ARP: Well to be affiliated with Masters of Cinema, an incredible label keeping home video alive and relevant, is anything but disappointing. So that’s a victory unto itself and I am positive some people will discover the film solely because of its presence as a Masters of Cinema title.

What do you make of the current need that film protagonists be ‘sympathetic’ and can’t be simply interesting, fascinating, realistic etc?

ARP: I do not personally subscribe to it. Of course if you look at the commonly accepted greatest films of all time, and I am talking about say Citizen Kane, Taxi Driver, Clockwork Orange, you see none of this. So yes, it is in fact a very current need. I am sure it will pass soon enough.

The film, like Impolex and The Color Wheel before it, is really funny. How important is it for you to tell dramatic, human stories with humour?

ARP: Ideally when asking the audience to hang out and spend time in a situation or a narrative that is, as you said, angry and unsympathetic, you owe them a bit of comedy, of entertainment, in order to make the experience of sitting through the thing appealing. There has to be some element to grab onto. You have to remember that people want to and deserve to have a good time when watching a movie.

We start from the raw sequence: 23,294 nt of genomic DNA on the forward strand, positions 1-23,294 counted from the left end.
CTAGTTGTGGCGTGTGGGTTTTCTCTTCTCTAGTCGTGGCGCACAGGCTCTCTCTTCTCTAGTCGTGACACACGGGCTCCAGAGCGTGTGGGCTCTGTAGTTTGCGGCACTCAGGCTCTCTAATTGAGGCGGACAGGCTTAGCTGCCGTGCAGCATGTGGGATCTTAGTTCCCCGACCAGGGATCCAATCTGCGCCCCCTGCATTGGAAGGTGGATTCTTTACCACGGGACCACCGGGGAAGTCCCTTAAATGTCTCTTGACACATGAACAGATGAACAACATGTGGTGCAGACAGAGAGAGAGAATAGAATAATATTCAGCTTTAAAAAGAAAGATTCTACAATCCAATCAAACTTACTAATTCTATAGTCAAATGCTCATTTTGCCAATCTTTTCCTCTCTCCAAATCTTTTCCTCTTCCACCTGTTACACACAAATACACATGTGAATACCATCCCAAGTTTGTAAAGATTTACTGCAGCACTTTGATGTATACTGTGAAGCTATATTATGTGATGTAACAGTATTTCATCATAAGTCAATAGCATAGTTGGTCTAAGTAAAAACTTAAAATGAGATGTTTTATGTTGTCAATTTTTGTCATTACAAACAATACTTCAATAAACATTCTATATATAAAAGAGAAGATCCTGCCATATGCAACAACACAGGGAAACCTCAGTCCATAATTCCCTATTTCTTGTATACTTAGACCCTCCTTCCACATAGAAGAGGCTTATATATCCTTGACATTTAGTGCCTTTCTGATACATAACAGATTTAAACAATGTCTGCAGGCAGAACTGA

Queen Of Earth doesn’t have the same comedic core though…

ARP: Well it does and it doesn’t. It was meant to come from a different world of cinema, a sort of thriller genre thing, that inherently delivers on a different set of expectations for what is fun or entertaining. But all we talked about when making it was Polanski, and his stuff is blackly hilarious at times, it’s just sort of concealed beneath the craft and baked in the terror of the proceedings. But there are necessary moments of relief that we ended up with just by following the example of somebody like him.